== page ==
Why does the AANA support the vision of doctoral education for future nurse anesthetists?

    Since its founding in 1931, the AANA has advanced quality education as the means to ensure that Certified Registered Nurse Anesthetists (CRNAs) are the best-prepared, safest anesthesia providers possible. Over the years, the educational standards for nurse anesthesia programs have grown to meet the required knowledge and skills for entry into practice. During the 1980s nurse anesthesia educational programs moved from hospital-based certificate programs to university-based graduate programs, and in 1998 the Council on Accreditation of Nurse Anesthesia Educational Programs (COA) finalized the requirement that all programs award a master’s or higher level degree. To best position CRNAs to meet the extraordinary changes in today’s healthcare environment, the AANA believes it is essential to support doctoral education for future nurse anesthetists.

    As a result of the AACN’s activity, the AANA Board of Directors felt it was important to study the possible impact of requiring doctoral education for nurse anesthetists based on increased interest in the nursing community. The Task Force on the Doctoral Preparation of Nurse Anesthetists was appointed in 2005 to research the advisability of doctoral degrees for nurse anesthetists. Although it is difficult to know how many of the current nurse anesthesia educational programs will eventually develop doctoral programs, many of these nurse anesthesia programs are in colleges of nursing that are members of the AACN. Other programs are in colleges of nursing that are not members of the AACN, or are in colleges within disciplines other than nursing."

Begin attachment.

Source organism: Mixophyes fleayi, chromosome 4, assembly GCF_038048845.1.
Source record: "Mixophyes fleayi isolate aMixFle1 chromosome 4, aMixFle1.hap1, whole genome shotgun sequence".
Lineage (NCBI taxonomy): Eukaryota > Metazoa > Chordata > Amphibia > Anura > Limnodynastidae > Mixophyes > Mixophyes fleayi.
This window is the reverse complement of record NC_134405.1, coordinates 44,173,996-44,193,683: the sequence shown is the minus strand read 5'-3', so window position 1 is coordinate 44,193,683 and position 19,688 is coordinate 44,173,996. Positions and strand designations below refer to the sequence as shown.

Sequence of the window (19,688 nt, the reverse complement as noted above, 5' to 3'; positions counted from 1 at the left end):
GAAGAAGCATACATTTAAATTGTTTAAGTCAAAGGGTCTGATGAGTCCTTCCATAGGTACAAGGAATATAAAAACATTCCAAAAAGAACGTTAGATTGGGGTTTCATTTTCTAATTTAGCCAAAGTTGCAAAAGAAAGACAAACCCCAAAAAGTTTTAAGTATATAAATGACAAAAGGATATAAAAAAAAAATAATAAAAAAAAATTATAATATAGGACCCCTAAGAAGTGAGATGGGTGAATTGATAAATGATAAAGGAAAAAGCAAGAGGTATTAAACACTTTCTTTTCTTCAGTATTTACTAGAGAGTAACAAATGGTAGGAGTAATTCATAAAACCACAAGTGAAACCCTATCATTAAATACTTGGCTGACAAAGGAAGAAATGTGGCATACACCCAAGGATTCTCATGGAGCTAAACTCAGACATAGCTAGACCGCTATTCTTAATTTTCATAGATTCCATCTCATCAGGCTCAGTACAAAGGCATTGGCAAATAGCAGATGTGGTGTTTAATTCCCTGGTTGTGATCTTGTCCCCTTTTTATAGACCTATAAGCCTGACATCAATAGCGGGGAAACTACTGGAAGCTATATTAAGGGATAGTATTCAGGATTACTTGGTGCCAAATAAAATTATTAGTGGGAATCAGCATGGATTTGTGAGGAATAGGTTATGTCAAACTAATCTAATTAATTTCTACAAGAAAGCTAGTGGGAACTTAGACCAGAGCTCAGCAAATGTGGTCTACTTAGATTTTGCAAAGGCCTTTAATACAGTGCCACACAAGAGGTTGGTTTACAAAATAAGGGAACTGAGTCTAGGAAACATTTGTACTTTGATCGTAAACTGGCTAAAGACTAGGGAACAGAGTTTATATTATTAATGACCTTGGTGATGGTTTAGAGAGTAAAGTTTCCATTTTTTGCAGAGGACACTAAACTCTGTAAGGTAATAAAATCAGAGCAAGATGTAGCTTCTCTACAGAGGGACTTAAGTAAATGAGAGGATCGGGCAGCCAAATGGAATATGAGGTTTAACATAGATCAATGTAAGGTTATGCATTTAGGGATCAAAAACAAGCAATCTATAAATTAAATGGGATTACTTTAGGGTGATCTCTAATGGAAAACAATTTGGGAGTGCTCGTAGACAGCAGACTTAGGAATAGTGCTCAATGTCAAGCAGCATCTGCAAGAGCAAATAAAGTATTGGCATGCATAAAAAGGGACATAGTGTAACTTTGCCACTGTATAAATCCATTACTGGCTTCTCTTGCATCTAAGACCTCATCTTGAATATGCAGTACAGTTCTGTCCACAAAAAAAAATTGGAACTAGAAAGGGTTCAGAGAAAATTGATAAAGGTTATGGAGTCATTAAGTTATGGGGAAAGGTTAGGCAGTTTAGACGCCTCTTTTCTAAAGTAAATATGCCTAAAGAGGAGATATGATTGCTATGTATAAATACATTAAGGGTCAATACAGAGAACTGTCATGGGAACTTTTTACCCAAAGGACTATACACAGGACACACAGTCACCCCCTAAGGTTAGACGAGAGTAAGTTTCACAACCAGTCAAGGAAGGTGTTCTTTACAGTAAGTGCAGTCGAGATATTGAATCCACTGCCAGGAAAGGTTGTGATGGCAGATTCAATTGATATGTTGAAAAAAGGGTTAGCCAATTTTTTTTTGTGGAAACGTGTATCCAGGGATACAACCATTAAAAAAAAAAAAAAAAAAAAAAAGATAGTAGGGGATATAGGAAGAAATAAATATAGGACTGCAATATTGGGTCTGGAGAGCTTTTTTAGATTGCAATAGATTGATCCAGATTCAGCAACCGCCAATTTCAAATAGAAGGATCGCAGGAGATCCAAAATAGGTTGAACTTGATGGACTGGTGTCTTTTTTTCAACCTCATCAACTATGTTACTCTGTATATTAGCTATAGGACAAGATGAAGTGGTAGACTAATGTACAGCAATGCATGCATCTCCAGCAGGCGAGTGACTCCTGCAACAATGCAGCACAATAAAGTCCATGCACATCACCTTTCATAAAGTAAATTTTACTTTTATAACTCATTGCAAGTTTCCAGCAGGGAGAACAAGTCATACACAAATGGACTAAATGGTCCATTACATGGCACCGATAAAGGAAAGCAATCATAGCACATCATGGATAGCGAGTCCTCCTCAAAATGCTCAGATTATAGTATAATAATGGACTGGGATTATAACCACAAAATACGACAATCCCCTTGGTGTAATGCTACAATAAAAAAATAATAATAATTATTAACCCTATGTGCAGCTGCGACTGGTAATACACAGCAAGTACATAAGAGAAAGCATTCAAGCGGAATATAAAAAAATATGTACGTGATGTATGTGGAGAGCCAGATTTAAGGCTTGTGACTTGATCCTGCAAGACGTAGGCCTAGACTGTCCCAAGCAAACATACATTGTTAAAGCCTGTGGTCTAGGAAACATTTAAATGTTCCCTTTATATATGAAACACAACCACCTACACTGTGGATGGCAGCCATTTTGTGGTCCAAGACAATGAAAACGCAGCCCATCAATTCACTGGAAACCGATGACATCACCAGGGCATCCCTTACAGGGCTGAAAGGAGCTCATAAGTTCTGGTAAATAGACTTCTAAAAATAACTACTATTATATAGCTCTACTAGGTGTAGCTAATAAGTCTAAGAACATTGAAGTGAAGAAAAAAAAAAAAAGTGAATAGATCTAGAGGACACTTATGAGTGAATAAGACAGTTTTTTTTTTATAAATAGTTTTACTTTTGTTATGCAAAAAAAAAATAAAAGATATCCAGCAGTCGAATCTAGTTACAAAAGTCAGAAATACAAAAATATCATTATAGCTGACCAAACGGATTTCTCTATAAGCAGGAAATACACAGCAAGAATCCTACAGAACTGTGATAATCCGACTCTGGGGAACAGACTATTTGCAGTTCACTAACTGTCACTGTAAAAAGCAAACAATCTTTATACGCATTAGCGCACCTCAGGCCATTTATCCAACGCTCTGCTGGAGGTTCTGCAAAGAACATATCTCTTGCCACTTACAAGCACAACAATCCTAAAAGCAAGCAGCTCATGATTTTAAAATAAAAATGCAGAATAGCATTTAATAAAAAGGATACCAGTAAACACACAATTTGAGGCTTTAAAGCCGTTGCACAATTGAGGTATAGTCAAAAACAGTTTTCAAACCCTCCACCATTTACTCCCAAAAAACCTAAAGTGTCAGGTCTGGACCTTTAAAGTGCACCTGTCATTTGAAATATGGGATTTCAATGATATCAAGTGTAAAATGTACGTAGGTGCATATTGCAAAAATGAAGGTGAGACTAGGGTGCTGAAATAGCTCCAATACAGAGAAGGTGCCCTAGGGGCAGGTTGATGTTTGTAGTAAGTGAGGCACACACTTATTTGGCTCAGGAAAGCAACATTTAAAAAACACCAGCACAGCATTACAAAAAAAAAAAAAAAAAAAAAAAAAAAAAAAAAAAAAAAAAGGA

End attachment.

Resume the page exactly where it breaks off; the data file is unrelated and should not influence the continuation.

http://www.aana.com/uploadedFiles/Me...p/faqs_dnp.doc
    bibibi and loveanesthesia like this.
  9. 0
    It was a RECOMMENDATION-- not a mandate. And there is more than one accrediting board. I just had a chance to review the curriculum of one of these programs--- you would be better off to get your MBA with a concentration in healthcare after your CRNA. There is very little focus on the actual anesthesia part. And even though some PHD's might be pushing it-- they won't be tossing in the respect that you might think goes along with it.
  10. 0
    The same may be true with CRNAs. I think it is a good change and will be nothing but beneficial to the field.
    In what ways does the push for DNAP benefit the field, other than further eductation (which is certainly a good thing)? I'm not necessarily agaisnt the idea, but I tend to look at it from a perspective from someone who wants to become a CRNA and the additional time, money and schooling this will require as a result. Someone mentioned that the classes are not so much anesthesia-specific as they are administrative and such.